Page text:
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Currency, Emerging Market Currency, Fixed Income, Currency & Alternative

Emerging Market Central Banks Switch to Defense to Protect Economies

by Bradley Krom, Fixed Income & Currency on February 12, 2014

Over the last 12 months, most market participants have focused intently on the Federal Reserve (Fed) beginning to wind down the asset purchase programs enacted during the global financial crisis. However, after one of the worst years for emerging market (EM) assets since 2008 and a tumultuous start to 2014, EM central banks are seeking to bolster their own credibility and help restore order in markets that have been all too prone to overshooting on both the up- and the downside. While risks to the underlying EM thesis remain, we are encouraged by steps taken by many central banks in the face of continued currency pressure.
 
Policy Making Doesn’t Occur in a Vacuum

In much the same way as the Fed has signaled that changes in policy will be data dependent, so too are changes to monetary policy in emerging markets. So far in 2014, four EM central banks have sought to raise short-term interest rates to achieve their policy objectives. However, the motivations for these policy shifts differ greatly. EM central bankers are being asked not only to react to external factors such as changes in U.S. policy, but also to help manage domestic interests. In some respects, this hits the very core of a major thesis of WisdomTree’s for 2014: continued differentiation across emerging markets. While this discussion will be expanded in greater detail in an upcoming blog post, painting emerging markets with too broad a brush may cause investors to miss out in the second half of the year. The remainder of this discussion will focus on the specific motivations for the changes in monetary policy in Turkey, South Africa, India and Brazil and what we see as potential opportunities in 2014.
 
Highest Policy Rates in EM

 
Turkey

In perhaps the biggest headline to come out of the emerging markets in recent weeks, the Central Bank of the Republic of Turkey (CBRT) raised all three of its main policy rates by significant margins.1 In the announcement, investors were instructed to focus on the one-week rate—which was raised from 4.5% to 10%— as the new policy benchmark going forward. The CBRT was forced to react definitively after an earlier policy meeting disappointed investors and the lira plunged. We remain cautious about the underlying fundamentals in Turkey but believe that the central bank’s policy change must be given time before we can fully understand its effects. While many economists believe that the CBRT had previously succumbed to political pressures, we see the most recent move as a significant signal that it is committed to a more independent approach going forward. As a result of this policy change, interest rates in Turkey are now the second highest in the emerging markets that WisdomTree monitors. Even though we believe volatility will undoubtedly continue to persist, we are somewhat more constructive on the emerging markets as investors assess whether broad-based selling may have overshot. Since the central bank announced its bold 5.5% rate hike, the Turkish lira is the single best-performing EM currency (as of February 7).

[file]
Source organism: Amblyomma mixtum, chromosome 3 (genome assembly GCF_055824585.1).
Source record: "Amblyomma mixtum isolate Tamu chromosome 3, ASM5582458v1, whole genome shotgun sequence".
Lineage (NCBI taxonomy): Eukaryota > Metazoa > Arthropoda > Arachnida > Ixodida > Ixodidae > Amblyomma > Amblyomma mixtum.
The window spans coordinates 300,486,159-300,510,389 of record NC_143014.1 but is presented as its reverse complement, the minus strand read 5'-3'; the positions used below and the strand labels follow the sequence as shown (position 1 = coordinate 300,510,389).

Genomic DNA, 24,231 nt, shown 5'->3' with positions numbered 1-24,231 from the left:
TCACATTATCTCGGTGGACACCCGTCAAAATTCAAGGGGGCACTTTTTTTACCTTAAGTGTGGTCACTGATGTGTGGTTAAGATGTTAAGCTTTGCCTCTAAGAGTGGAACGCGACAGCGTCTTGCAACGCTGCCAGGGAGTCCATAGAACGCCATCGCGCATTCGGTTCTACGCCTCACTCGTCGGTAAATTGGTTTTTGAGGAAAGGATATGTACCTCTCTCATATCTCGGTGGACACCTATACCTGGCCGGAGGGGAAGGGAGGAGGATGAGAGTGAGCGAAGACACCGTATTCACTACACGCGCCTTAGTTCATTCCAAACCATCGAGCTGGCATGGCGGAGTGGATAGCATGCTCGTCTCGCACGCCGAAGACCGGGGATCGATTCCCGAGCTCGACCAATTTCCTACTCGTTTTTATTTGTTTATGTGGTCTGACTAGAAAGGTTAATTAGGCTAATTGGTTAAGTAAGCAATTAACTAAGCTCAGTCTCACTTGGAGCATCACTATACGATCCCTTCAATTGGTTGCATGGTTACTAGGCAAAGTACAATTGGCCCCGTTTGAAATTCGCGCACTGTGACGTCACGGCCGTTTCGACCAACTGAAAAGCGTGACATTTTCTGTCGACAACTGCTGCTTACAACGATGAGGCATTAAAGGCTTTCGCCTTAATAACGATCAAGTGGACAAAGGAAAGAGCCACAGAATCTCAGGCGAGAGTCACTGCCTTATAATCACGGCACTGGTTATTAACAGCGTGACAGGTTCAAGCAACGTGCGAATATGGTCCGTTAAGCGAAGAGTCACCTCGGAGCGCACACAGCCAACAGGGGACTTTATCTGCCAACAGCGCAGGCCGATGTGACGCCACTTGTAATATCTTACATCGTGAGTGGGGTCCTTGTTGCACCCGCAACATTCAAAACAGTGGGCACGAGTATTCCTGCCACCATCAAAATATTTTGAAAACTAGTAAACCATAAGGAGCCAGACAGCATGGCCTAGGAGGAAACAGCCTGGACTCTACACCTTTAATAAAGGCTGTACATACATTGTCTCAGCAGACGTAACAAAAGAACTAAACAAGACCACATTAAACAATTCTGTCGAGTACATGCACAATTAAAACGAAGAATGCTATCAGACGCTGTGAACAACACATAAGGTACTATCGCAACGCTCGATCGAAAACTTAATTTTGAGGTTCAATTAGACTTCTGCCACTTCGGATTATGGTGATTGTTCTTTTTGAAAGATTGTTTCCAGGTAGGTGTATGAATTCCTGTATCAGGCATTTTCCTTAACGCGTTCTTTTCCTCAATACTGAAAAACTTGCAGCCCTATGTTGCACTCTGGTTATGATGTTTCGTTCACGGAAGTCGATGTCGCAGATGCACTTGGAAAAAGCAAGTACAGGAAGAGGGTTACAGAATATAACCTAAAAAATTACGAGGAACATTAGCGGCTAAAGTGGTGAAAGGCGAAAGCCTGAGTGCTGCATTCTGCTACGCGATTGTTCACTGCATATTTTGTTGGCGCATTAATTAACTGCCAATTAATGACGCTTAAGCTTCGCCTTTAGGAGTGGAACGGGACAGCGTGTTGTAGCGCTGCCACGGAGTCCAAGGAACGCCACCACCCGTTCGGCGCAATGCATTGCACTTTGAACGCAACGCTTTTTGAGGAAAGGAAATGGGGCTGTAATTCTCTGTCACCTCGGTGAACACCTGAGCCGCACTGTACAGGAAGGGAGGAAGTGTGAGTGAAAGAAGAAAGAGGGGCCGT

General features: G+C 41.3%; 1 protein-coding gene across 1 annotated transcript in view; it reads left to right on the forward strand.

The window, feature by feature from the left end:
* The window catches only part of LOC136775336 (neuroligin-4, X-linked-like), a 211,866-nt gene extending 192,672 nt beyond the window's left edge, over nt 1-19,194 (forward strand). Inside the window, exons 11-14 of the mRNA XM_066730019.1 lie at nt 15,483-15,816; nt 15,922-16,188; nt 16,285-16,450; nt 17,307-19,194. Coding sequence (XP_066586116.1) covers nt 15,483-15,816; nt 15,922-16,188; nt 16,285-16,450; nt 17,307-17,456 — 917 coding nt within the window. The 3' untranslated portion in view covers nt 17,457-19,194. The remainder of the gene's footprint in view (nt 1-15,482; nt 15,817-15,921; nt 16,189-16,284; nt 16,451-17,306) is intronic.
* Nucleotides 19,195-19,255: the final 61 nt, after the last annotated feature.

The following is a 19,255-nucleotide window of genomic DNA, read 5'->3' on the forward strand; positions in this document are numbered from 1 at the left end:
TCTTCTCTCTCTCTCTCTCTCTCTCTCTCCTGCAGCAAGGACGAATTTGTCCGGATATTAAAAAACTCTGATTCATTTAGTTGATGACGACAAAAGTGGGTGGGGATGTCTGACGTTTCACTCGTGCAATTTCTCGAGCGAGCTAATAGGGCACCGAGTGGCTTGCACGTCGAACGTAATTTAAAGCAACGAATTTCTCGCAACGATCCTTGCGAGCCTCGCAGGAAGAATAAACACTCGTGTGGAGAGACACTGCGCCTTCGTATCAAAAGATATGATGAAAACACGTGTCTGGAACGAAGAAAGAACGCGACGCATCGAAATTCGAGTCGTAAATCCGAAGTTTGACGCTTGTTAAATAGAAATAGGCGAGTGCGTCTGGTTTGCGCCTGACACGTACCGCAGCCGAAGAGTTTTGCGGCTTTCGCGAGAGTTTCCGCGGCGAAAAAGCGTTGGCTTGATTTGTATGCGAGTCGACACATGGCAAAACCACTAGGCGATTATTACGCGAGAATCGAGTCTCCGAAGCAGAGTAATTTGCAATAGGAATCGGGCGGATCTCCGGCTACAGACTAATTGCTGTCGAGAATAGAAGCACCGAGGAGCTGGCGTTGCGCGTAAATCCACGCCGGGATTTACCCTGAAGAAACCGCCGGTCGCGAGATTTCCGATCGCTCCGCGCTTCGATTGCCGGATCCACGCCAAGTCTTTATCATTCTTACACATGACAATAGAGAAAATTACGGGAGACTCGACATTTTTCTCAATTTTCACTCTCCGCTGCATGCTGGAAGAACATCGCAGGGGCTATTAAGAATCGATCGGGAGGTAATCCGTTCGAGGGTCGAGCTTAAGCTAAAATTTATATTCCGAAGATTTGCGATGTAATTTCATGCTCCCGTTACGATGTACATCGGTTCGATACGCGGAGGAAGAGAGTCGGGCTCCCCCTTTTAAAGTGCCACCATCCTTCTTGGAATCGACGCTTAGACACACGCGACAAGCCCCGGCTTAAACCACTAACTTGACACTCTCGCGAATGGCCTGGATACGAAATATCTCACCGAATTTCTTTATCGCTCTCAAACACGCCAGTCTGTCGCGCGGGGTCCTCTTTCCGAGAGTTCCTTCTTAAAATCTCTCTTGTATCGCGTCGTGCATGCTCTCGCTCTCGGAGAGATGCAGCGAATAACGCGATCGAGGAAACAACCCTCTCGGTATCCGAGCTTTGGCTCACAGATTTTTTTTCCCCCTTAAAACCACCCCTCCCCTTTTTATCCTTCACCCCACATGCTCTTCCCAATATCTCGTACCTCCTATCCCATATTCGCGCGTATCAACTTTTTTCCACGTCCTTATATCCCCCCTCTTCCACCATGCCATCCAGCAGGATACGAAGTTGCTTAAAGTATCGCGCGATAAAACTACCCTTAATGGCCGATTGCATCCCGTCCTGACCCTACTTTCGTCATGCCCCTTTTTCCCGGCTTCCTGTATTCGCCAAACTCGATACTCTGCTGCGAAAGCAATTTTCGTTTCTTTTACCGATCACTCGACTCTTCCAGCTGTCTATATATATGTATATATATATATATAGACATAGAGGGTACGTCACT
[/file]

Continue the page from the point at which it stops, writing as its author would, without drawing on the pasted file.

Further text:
South Africa

In an unexpected change in policy, the South African Reserve Bank hiked interest rates by 50 basis points in an effort to support the rand.2 This marked the first change in monetary policy since 2008. With continued softness in commodity prices due to decreased global demand and ongoing worker strikes, South Africa’s gross domestic product (GDP) growth has continued to wane. Although the unexpected hike in rates was meant to help mitigate inflationary pressures (which are due to increased import costs from a weakened currency), sustaining these higher borrowing costs may also serve as a drag on growth. With national elections occurring in early May, the ruling African National Congress should seek to redouble its efforts to help promote growth. While WisdomTree’s under-weight to South Africa relative to our performance benchmark has helped reduce our exposure to rising bond yields and a falling rand, we continue to monitor evolving conditions closely.